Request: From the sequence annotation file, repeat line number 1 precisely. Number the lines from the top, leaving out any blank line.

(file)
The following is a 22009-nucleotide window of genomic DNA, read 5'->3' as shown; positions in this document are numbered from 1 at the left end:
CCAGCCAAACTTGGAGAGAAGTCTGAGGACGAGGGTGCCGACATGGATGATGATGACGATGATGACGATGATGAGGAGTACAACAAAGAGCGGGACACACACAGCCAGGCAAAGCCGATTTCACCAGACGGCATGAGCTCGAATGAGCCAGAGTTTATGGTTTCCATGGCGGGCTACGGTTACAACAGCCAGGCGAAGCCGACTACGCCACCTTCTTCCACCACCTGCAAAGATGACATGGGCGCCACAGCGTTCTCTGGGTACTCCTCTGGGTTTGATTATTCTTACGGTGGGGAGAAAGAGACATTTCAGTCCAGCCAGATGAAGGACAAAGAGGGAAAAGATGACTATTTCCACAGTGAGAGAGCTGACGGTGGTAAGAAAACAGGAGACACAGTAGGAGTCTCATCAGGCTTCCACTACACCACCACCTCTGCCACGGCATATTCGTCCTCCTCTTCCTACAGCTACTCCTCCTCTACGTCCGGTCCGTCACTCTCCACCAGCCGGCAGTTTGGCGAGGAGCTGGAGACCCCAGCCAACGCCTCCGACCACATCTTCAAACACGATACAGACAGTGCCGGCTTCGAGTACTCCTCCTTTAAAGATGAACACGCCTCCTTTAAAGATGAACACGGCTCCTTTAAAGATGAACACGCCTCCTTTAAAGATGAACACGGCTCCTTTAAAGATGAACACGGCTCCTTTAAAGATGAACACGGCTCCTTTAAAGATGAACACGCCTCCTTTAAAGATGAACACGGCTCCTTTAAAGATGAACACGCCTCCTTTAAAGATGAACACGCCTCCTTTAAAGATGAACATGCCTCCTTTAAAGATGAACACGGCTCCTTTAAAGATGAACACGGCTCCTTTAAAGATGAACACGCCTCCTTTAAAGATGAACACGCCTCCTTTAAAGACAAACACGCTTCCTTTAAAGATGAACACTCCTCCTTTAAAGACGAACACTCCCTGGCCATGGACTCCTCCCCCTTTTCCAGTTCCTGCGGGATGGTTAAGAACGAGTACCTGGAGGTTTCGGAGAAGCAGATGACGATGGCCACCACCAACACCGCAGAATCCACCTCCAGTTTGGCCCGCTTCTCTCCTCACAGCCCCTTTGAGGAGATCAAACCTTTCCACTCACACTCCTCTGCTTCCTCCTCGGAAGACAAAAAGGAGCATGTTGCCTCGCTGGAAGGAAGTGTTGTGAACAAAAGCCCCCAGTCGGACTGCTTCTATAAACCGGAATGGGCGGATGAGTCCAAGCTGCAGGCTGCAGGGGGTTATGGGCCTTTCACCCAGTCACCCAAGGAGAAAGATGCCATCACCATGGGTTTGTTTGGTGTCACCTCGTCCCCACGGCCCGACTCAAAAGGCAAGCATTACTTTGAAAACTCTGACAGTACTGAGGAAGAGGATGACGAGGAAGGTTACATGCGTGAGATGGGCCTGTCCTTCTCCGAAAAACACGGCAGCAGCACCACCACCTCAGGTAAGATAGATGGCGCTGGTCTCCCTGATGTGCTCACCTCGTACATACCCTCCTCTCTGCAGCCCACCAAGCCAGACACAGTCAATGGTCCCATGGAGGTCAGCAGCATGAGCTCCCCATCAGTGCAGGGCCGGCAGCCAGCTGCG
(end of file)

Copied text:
The following is a 22009-nucleotide window of genomic DNA, read 5'->3' as shown; positions in this document are numbered from 1 at the left end: